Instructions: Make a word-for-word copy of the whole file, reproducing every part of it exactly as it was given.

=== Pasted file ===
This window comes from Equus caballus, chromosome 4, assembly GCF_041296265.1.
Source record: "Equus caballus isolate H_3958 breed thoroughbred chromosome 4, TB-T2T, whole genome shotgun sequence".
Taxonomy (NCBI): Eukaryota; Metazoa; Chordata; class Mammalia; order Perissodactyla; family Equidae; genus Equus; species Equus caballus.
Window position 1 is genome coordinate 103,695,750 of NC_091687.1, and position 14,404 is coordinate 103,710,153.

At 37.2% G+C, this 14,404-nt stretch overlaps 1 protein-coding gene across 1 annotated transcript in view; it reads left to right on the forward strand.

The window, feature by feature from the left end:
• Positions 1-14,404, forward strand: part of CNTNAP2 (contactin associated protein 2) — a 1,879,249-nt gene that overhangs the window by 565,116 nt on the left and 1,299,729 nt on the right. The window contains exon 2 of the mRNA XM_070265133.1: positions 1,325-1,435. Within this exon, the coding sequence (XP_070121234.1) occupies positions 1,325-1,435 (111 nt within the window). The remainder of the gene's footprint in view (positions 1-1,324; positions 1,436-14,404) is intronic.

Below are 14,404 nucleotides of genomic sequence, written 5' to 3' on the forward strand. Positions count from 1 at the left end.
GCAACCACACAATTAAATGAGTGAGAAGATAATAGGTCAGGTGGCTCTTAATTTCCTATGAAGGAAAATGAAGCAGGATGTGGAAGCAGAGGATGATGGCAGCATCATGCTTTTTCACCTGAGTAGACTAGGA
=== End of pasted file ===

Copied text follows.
This window comes from Equus caballus, chromosome 4, assembly GCF_041296265.1.
Source record: "Equus caballus isolate H_3958 breed thoroughbred chromosome 4, TB-T2T, whole genome shotgun sequence".
Taxonomy (NCBI): Eukaryota; Metazoa; Chordata; class Mammalia; order Perissodactyla; family Equidae; genus Equus; species Equus caballus.
Window position 1 is genome coordinate 103,695,750 of NC_091687.1, and position 14,404 is coordinate 103,710,153.

At 37.2% G+C, this 14,404-nt stretch overlaps 1 protein-coding gene across 1 annotated transcript in view; it reads left to right on the forward strand.

The window, feature by feature from the left end:
• Positions 1-14,404, forward strand: part of CNTNAP2 (contactin associated protein 2) — a 1,879,249-nt gene that overhangs the window by 565,116 nt on the left and 1,299,729 nt on the right. The window contains exon 2 of the mRNA XM_070265133.1: positions 1,325-1,435. Within this exon, the coding sequence (XP_070121234.1) occupies positions 1,325-1,435 (111 nt within the window). The remainder of the gene's footprint in view (positions 1-1,324; positions 1,436-14,404) is intronic.

Below are 14,404 nucleotides of genomic sequence, written 5' to 3' on the forward strand. Positions count from 1 at the left end.
GCAACCACACAATTAAATGAGTGAGAAGATAATAGGTCAGGTGGCTCTTAATTTCCTATGAAGGAAAATGAAGCAGGATGTGGAAGCAGAGGATGATGGCAGCATCATGCTTTTTCACCTGAGTAGACTAGGA